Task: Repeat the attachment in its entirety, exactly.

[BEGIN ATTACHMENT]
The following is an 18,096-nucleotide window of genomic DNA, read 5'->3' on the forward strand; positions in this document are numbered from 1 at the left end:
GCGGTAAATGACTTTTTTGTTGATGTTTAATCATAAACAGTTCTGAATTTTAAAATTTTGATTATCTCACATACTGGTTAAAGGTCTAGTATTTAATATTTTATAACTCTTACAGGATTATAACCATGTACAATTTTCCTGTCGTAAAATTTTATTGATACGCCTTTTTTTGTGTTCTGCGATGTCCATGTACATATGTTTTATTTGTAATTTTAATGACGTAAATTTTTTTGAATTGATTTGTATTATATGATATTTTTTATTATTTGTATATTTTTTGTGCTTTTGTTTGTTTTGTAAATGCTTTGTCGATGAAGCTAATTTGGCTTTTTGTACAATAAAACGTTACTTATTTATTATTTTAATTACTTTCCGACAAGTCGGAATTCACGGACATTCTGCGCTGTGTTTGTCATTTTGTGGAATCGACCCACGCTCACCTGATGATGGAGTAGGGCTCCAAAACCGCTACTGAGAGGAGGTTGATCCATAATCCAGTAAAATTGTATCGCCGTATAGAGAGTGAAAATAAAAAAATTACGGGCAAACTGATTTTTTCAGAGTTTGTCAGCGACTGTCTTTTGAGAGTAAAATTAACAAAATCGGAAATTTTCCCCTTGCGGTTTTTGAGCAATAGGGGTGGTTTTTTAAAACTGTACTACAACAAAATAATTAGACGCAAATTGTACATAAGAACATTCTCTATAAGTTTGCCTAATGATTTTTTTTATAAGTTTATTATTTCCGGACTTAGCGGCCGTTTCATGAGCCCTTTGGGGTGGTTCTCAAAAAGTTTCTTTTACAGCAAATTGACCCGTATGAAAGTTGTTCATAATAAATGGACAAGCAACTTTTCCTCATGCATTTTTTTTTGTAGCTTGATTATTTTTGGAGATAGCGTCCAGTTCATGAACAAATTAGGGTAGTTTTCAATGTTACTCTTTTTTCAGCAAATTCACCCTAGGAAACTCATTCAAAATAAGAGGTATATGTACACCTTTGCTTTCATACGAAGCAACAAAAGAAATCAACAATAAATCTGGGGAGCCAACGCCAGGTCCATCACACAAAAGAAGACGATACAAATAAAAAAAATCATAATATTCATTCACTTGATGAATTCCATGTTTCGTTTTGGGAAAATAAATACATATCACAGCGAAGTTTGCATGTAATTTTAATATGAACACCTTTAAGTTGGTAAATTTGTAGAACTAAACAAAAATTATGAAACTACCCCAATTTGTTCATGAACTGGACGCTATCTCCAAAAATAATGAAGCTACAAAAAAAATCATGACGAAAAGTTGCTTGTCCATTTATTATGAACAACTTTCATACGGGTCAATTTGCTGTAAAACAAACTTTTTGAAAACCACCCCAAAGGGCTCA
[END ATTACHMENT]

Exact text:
The following is an 18,096-nucleotide window of genomic DNA, read 5'->3' on the forward strand; positions in this document are numbered from 1 at the left end:
GCGGTAAATGACTTTTTTGTTGATGTTTAATCATAAACAGTTCTGAATTTTAAAATTTTGATTATCTCACATACTGGTTAAAGGTCTAGTATTTAATATTTTATAACTCTTACAGGATTATAACCATGTACAATTTTCCTGTCGTAAAATTTTATTGATACGCCTTTTTTTGTGTTCTGCGATGTCCATGTACATATGTTTTATTTGTAATTTTAATGACGTAAATTTTTTTGAATTGATTTGTATTATATGATATTTTTTATTATTTGTATATTTTTTGTGCTTTTGTTTGTTTTGTAAATGCTTTGTCGATGAAGCTAATTTGGCTTTTTGTACAATAAAACGTTACTTATTTATTATTTTAATTACTTTCCGACAAGTCGGAATTCACGGACATTCTGCGCTGTGTTTGTCATTTTGTGGAATCGACCCACGCTCACCTGATGATGGAGTAGGGCTCCAAAACCGCTACTGAGAGGAGGTTGATCCATAATCCAGTAAAATTGTATCGCCGTATAGAGAGTGAAAATAAAAAAATTACGGGCAAACTGATTTTTTCAGAGTTTGTCAGCGACTGTCTTTTGAGAGTAAAATTAACAAAATCGGAAATTTTCCCCTTGCGGTTTTTGAGCAATAGGGGTGGTTTTTTAAAACTGTACTACAACAAAATAATTAGACGCAAATTGTACATAAGAACATTCTCTATAAGTTTGCCTAATGATTTTTTTTATAAGTTTATTATTTCCGGACTTAGCGGCCGTTTCATGAGCCCTTTGGGGTGGTTCTCAAAAAGTTTCTTTTACAGCAAATTGACCCGTATGAAAGTTGTTCATAATAAATGGACAAGCAACTTTTCCTCATGCATTTTTTTTTGTAGCTTGATTATTTTTGGAGATAGCGTCCAGTTCATGAACAAATTAGGGTAGTTTTCAATGTTACTCTTTTTTCAGCAAATTCACCCTAGGAAACTCATTCAAAATAAGAGGTATATGTACACCTTTGCTTTCATACGAAGCAACAAAAGAAATCAACAATAAATCTGGGGAGCCAACGCCAGGTCCATCACACAAAAGAAGACGATACAAATAAAAAAAATCATAATATTCATTCACTTGATGAATTCCATGTTTCGTTTTGGGAAAATAAATACATATCACAGCGAAGTTTGCATGTAATTTTAATATGAACACCTTTAAGTTGGTAAATTTGTAGAACTAAACAAAAATTATGAAACTACCCCAATTTGTTCATGAACTGGACGCTATCTCCAAAAATAATGAAGCTACAAAAAAAATCATGACGAAAAGTTGCTTGTCCATTTATTATGAACAACTTTCATACGGGTCAATTTGCTGTAAAACAAACTTTTTGAAAACCACCCCAAAGGGCTCA